REVIEW: The X-Files: Season 11 #5

STORY BY Joe Harris, ART BY Matthew Dow Smith, COLORS BY Jordie Bellaire, LETTERS BY Chris Mowry, COVER BY menton3, PUBLISHER IDW

Albert Einstein has been quoted to say: “Insanity: doing the same thing and expecting different results.”  That pretty much sums  up The X-Files for me.

There was a time when The X-Files was the hottest property in town. The chemistry between believe anything Mulder and believe nothing Scully, the will they  won’t they, the monsters of the week and the conspiracy of the Smoking Man drew a huge amount of viewers, spinning into comics, novels and the movies.

IDW have brought back the comic series with Mulder and Scully back on the files, then off them and Mulder being disenfranchised from the FBI.  See what I mean about insanity?

Fans of the show may well like this comic, especially as writer Joe Harris has brought back one of the more popular characters from the show. Harris has written a number of books, from a gauntlet of publishers. This body of work certainly helps as Harris is adept at getting the voices for the FBI two right, each sounding as you would expect.

Also on song is the art from Matthew Dow Smith who produces work that actually resembles the cast. This is no mean feat as many artists fall into the potential trap of photo referencing, which can only work as long as the panel requires an already established shot. Here the work is moody and claustrophobic which helps sell the situation that Mulder finds himself in, again. Aiding the mood of the book is colorist  Jordie Bellaire, whose work I have seen and appreciated on other books.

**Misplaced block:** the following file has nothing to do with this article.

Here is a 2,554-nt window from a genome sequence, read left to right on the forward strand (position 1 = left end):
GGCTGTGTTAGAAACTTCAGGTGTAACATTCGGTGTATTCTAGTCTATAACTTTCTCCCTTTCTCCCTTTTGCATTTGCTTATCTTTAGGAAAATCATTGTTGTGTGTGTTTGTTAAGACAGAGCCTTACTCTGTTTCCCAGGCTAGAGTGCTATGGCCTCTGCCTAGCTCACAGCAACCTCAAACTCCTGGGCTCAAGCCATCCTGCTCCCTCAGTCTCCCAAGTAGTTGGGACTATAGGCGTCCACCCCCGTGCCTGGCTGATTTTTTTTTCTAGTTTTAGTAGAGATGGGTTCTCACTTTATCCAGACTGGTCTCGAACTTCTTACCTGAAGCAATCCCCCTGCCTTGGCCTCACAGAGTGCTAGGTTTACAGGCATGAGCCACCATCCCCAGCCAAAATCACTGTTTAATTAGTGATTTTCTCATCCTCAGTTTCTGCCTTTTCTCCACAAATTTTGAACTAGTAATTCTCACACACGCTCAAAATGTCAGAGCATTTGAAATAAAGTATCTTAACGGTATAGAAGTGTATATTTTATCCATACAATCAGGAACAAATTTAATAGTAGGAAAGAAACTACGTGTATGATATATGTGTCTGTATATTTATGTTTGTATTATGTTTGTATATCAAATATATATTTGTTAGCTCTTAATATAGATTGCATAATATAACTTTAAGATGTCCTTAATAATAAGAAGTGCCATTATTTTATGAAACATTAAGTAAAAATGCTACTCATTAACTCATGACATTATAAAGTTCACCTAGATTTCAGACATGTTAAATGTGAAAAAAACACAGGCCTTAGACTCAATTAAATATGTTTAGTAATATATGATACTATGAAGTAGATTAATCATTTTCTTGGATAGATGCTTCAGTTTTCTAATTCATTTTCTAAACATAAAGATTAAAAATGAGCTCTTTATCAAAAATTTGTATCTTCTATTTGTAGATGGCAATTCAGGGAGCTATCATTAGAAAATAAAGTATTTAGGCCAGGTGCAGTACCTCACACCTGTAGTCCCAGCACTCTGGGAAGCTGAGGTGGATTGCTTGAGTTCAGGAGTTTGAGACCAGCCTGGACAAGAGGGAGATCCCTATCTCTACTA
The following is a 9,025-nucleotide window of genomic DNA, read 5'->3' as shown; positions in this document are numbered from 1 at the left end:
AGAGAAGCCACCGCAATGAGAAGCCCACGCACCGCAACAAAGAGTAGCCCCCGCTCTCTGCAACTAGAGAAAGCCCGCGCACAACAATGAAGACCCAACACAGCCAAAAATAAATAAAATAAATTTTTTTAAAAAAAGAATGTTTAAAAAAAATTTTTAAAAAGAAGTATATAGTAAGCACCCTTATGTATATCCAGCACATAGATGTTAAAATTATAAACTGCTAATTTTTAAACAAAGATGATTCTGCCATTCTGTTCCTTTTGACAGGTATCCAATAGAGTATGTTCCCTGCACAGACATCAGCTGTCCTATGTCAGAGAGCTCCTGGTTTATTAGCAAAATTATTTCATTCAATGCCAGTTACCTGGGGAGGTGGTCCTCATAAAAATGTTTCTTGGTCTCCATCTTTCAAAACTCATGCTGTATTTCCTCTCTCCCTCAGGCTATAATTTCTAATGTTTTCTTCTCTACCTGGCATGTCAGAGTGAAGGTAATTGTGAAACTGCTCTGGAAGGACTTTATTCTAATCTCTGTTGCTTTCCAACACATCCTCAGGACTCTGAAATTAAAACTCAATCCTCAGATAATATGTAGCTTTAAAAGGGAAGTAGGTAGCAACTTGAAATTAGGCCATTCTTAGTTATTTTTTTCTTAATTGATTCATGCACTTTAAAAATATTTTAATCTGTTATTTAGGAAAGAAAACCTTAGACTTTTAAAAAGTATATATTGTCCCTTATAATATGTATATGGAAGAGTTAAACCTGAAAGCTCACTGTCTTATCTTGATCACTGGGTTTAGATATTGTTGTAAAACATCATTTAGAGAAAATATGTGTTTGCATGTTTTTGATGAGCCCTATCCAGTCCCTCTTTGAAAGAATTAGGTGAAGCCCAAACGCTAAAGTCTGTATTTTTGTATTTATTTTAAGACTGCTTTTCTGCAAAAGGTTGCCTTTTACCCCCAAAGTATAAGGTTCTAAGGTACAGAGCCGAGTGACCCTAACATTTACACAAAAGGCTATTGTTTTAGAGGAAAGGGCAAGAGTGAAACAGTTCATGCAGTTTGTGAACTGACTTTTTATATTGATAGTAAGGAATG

If there was ever a show that outplayed its welcome, some would argue The X-Files  would be that show. To an extent, I would agree. The first three seasons were great television, with the first season arguably the best first season of any show.   Unfortunately,  the weight of its own continuity and the lack of any  real conclusion, coupled with the loss of its lead, left many fans adrift.

The fact that Harris and Bellaire have worked on the previous Season 10 run, shows that they know what they like and how to get their story told. If you are a fan of the show and don’t mind having seen all this before, than I’m sure you will like this book. For me however, I prefer the thought-provoking elements from the earlier TV series rather than the rehash that this book appears to be.

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